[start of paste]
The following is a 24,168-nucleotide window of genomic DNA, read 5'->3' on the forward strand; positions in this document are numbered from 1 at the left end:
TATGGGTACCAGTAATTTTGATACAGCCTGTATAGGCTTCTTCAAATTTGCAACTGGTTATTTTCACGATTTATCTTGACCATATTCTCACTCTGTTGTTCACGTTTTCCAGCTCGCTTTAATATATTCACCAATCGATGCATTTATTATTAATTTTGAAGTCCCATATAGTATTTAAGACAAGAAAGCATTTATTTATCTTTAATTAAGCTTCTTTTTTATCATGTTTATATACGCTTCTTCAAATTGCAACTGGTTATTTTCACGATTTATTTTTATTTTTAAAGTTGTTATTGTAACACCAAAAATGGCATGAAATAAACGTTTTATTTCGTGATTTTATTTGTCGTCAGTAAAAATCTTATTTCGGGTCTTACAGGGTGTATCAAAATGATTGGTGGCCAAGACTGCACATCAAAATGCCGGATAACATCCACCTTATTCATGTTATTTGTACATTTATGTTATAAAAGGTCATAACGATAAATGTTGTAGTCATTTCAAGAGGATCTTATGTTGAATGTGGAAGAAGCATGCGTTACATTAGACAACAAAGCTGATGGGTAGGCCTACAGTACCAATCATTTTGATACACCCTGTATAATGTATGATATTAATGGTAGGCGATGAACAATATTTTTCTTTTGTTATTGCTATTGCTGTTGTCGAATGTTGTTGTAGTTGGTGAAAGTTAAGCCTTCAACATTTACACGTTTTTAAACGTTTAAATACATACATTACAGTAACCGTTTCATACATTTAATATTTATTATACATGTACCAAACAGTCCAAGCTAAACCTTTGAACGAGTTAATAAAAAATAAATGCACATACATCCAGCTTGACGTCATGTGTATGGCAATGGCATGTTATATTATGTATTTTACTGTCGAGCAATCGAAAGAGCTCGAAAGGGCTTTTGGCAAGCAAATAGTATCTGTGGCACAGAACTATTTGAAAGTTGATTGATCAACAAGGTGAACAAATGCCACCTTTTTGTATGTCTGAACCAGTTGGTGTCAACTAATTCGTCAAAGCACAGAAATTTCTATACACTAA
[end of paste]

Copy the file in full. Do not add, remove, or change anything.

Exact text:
The following is a 24,168-nucleotide window of genomic DNA, read 5'->3' on the forward strand; positions in this document are numbered from 1 at the left end:
TATGGGTACCAGTAATTTTGATACAGCCTGTATAGGCTTCTTCAAATTTGCAACTGGTTATTTTCACGATTTATCTTGACCATATTCTCACTCTGTTGTTCACGTTTTCCAGCTCGCTTTAATATATTCACCAATCGATGCATTTATTATTAATTTTGAAGTCCCATATAGTATTTAAGACAAGAAAGCATTTATTTATCTTTAATTAAGCTTCTTTTTTATCATGTTTATATACGCTTCTTCAAATTGCAACTGGTTATTTTCACGATTTATTTTTATTTTTAAAGTTGTTATTGTAACACCAAAAATGGCATGAAATAAACGTTTTATTTCGTGATTTTATTTGTCGTCAGTAAAAATCTTATTTCGGGTCTTACAGGGTGTATCAAAATGATTGGTGGCCAAGACTGCACATCAAAATGCCGGATAACATCCACCTTATTCATGTTATTTGTACATTTATGTTATAAAAGGTCATAACGATAAATGTTGTAGTCATTTCAAGAGGATCTTATGTTGAATGTGGAAGAAGCATGCGTTACATTAGACAACAAAGCTGATGGGTAGGCCTACAGTACCAATCATTTTGATACACCCTGTATAATGTATGATATTAATGGTAGGCGATGAACAATATTTTTCTTTTGTTATTGCTATTGCTGTTGTCGAATGTTGTTGTAGTTGGTGAAAGTTAAGCCTTCAACATTTACACGTTTTTAAACGTTTAAATACATACATTACAGTAACCGTTTCATACATTTAATATTTATTATACATGTACCAAACAGTCCAAGCTAAACCTTTGAACGAGTTAATAAAAAATAAATGCACATACATCCAGCTTGACGTCATGTGTATGGCAATGGCATGTTATATTATGTATTTTACTGTCGAGCAATCGAAAGAGCTCGAAAGGGCTTTTGGCAAGCAAATAGTATCTGTGGCACAGAACTATTTGAAAGTTGATTGATCAACAAGGTGAACAAATGCCACCTTTTTGTATGTCTGAACCAGTTGGTGTCAACTAATTCGTCAAAGCACAGAAATTTCTATACACTAA